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[e-drug] U.S. pressure on India for taking legal steps to increase access to affordable medicines

E-DRUIG: U.S. pressure on India for taking legal steps to increase access to 
affordable medicines
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New Delhi/New York, 25 September 2013
On the eve of a meeting between U.S.
President Barack Obama and Indian Prime Minister Manmohan Singh, the
international medical humanitarian organization Doctors Without
Borders/Medecins Sans Frontieres (MSF) warned that India is facing an
onslaught of political pressure from the U.S. government and pharmaceutical
industry in retaliation for the country's entirely legal actions to limit
abusive patenting practices and increase access to affordable generic
medicines. This pressure is likely to increase through negotiations of a
potential bilateral investment treaty between the US and India, which is on
the agenda for the meeting.

'Every country has the right to take steps to increase access to medicines
and implement a patent system in line with its public health needs' said
Leena Menghaney, Manager of MSF's Access Campaign in India. 'Even though
India is acting completely within its rights, the country must now deal
with unrelenting, unwarranted and purposely misleading attacks from the
multinational pharmaceutical industry and U.S. government officials.'�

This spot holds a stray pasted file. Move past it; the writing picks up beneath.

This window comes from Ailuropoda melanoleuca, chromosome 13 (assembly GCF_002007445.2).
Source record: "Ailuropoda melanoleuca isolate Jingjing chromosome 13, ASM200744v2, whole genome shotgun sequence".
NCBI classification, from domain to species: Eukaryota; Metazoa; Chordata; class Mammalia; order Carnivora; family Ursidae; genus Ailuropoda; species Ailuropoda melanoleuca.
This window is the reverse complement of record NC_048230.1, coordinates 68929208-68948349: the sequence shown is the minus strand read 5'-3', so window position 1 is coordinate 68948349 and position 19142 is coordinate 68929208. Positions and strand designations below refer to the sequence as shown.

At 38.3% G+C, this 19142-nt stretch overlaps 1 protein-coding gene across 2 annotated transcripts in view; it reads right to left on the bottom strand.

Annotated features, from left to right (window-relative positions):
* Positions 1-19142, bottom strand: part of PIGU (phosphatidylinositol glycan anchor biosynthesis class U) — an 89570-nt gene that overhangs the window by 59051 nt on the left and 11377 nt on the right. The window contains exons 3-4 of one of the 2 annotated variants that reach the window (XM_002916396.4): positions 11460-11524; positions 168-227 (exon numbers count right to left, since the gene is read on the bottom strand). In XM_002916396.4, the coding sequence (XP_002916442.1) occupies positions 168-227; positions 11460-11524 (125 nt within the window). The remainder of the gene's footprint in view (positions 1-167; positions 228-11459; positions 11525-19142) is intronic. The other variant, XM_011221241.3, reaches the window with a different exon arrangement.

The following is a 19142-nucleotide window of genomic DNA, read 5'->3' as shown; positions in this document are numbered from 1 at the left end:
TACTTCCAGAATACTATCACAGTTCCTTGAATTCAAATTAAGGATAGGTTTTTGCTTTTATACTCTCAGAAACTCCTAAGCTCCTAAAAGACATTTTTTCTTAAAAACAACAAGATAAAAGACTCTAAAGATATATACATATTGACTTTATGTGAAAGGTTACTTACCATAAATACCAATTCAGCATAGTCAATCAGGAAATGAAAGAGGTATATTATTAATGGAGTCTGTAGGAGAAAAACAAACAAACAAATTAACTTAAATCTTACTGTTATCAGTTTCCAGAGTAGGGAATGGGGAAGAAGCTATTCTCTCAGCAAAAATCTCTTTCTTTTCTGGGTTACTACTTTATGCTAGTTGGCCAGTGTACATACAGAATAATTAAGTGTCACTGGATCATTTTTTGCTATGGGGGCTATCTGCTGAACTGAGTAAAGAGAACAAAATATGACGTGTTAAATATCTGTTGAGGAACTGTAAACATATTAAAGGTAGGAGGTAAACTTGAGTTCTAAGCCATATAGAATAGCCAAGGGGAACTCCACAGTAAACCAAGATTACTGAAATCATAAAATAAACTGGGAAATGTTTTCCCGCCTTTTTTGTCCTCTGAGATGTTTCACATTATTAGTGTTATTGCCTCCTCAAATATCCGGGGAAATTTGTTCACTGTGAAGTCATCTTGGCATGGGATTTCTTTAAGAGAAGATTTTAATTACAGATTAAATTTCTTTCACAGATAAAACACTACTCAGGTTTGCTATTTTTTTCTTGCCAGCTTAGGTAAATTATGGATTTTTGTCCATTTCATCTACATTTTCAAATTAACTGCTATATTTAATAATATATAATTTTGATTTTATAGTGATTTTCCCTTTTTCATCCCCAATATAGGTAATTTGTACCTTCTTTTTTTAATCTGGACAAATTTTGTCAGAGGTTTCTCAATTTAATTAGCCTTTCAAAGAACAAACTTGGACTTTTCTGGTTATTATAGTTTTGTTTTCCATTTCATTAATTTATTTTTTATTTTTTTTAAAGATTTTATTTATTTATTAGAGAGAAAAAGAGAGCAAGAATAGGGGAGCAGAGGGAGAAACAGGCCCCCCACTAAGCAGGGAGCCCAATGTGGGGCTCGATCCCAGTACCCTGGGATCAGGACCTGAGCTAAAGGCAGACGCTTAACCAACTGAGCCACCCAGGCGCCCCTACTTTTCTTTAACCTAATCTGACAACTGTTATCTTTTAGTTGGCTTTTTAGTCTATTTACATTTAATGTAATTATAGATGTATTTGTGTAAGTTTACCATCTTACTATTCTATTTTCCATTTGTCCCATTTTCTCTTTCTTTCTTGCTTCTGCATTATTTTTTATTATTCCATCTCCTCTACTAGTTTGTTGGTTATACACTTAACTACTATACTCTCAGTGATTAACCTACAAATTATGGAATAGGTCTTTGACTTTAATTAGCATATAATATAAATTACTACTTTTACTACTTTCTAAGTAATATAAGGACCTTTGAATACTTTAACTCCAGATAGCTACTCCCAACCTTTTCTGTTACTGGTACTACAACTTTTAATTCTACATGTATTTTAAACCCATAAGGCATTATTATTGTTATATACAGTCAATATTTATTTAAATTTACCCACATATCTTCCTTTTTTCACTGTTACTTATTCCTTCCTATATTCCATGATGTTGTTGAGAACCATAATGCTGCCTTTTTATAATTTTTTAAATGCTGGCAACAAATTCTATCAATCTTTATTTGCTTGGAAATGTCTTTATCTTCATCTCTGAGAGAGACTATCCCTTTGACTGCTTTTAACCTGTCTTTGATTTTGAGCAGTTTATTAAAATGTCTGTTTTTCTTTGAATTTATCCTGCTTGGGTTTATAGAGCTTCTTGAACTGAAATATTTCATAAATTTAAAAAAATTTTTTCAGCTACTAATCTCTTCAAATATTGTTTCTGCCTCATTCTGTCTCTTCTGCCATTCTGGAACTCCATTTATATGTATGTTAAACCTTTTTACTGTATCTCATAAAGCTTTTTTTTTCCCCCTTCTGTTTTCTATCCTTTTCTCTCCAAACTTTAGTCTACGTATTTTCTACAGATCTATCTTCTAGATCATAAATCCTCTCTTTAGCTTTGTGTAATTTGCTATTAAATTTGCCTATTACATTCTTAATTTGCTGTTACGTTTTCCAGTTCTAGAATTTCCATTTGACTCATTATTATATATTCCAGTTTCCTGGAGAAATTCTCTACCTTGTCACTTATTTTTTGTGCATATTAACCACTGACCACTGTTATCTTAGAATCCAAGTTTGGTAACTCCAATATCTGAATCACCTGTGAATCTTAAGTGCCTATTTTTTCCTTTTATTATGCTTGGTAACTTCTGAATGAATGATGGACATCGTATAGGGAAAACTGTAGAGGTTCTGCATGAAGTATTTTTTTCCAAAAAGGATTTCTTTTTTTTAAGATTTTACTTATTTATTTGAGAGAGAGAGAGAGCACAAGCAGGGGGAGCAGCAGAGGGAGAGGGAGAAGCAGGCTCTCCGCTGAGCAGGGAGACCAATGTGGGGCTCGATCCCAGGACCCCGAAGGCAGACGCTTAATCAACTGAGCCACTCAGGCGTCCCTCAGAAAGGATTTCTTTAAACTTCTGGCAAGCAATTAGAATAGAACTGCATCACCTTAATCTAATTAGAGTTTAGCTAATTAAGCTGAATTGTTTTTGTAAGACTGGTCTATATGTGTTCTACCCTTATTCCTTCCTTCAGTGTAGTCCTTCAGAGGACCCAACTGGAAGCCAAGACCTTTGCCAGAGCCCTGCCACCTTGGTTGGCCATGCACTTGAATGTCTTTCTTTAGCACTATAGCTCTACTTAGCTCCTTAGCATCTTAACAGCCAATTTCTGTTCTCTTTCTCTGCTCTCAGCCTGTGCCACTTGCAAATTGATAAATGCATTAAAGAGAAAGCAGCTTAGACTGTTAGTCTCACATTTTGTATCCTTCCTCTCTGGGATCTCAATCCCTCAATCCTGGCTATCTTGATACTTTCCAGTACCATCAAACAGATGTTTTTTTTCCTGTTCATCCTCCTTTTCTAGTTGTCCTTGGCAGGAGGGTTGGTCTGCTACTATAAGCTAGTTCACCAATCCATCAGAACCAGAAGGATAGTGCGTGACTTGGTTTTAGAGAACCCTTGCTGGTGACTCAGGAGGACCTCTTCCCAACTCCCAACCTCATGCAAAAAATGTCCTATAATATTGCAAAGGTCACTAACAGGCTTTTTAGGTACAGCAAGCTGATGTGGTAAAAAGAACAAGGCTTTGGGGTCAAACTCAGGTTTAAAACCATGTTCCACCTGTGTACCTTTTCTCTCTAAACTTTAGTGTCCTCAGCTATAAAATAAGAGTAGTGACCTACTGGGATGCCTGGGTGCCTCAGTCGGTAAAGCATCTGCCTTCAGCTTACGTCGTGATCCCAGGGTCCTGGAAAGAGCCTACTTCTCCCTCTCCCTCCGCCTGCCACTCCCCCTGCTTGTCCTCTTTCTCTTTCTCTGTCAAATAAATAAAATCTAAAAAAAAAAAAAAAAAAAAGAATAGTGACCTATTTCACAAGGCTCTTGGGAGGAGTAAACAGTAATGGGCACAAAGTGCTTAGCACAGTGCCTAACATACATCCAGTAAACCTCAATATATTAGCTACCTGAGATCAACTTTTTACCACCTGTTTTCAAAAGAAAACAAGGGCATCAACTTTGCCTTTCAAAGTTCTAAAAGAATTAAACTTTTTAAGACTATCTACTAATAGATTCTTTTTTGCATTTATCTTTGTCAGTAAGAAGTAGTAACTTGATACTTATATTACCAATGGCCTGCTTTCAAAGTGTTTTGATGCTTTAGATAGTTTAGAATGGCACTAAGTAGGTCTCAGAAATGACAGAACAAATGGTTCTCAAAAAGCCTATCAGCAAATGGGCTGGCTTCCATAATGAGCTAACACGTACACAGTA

To read the timeline of the US scaling up pressure on India:
http://www.msfaccess.org/about-us/media-room/press-releases/us-puts-unwarranted-pressure-india-taking-legal-steps-increase

India is a critical producer of affordable medicines. Competition among
generic producers in India has brought the price of medicines to treat
diseases such as HIV, TB and cancer down by more than 90 percent. The
majority of the antiretroviral medicines purchased by the U.S. government's
global AIDS program come from India, and more than 80% of the HIV medicines
MSF uses to treat more than 280,000 people with HIV in 21 countries are
generics from India. But the policies that make India the 'pharmacy of the
developing world' are under threat as routine decisions by India's patent
offices and courts are subject to international scrutiny and India faces
increased political pressure from the US.

Several recent legal decisions in India have set the stage for the
heightened tensions. Earlier this year, Novartis lost a seven-year-battle
to claim a patent on the salt form of the cancer drug imatinib, marketed as
Gleevec. The Indian Supreme Court ruled that this new formulation did not
meet the patentability requirement in Indian patent law that limits the
common pharmaceutical industry practice of 'evergreening' - extending drug
patents on existing drugs to lengthen monopolies.

In March of this year, the appellate court in India upheld the 'compulsory
license' for a kidney cancer drug, which at nearly $6,000 per month for
Bayer's patented version, the Patent Controller deemed unaffordable in the
country. As a result, a generic version was made available for 97% less.
This year, India's health ministry set up an independent expert committee
to identify exorbitantly-priced drugs for which further compulsory licenses
may be issued.

These decisions by the Indian judiciary are compliant with all existing
World Trade Organization rules on trade including those outlined in the
Agreement on Trade Related Aspects of Intellectual Property (TRIPS) and the
Doha Declaration on TRIPS and Public Health, both of which defend access to